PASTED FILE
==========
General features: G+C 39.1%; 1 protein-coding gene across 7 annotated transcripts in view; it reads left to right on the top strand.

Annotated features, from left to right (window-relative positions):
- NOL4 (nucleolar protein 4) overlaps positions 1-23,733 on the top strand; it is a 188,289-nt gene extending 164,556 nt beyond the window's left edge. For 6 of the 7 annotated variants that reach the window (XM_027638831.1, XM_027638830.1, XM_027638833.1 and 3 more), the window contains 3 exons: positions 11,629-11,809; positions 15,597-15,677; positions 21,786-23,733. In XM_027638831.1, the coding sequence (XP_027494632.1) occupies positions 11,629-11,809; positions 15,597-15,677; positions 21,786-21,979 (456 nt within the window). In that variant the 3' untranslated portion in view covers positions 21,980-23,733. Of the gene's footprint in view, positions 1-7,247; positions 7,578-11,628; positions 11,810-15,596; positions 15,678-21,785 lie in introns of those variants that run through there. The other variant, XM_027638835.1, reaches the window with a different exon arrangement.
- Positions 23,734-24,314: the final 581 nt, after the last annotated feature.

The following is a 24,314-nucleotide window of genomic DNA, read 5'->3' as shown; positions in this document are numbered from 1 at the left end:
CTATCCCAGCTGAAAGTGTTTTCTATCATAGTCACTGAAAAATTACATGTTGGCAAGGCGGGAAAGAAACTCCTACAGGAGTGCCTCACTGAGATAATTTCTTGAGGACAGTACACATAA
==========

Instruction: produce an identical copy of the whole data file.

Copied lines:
General features: G+C 39.1%; 1 protein-coding gene across 7 annotated transcripts in view; it reads left to right on the top strand.

Annotated features, from left to right (window-relative positions):
- NOL4 (nucleolar protein 4) overlaps positions 1-23,733 on the top strand; it is a 188,289-nt gene extending 164,556 nt beyond the window's left edge. For 6 of the 7 annotated variants that reach the window (XM_027638831.1, XM_027638830.1, XM_027638833.1 and 3 more), the window contains 3 exons: positions 11,629-11,809; positions 15,597-15,677; positions 21,786-23,733. In XM_027638831.1, the coding sequence (XP_027494632.1) occupies positions 11,629-11,809; positions 15,597-15,677; positions 21,786-21,979 (456 nt within the window). In that variant the 3' untranslated portion in view covers positions 21,980-23,733. Of the gene's footprint in view, positions 1-7,247; positions 7,578-11,628; positions 11,810-15,596; positions 15,678-21,785 lie in introns of those variants that run through there. The other variant, XM_027638835.1, reaches the window with a different exon arrangement.
- Positions 23,734-24,314: the final 581 nt, after the last annotated feature.

The following is a 24,314-nucleotide window of genomic DNA, read 5'->3' as shown; positions in this document are numbered from 1 at the left end:
CTATCCCAGCTGAAAGTGTTTTCTATCATAGTCACTGAAAAATTACATGTTGGCAAGGCGGGAAAGAAACTCCTACAGGAGTGCCTCACTGAGATAATTTCTTGAGGACAGTACACATAA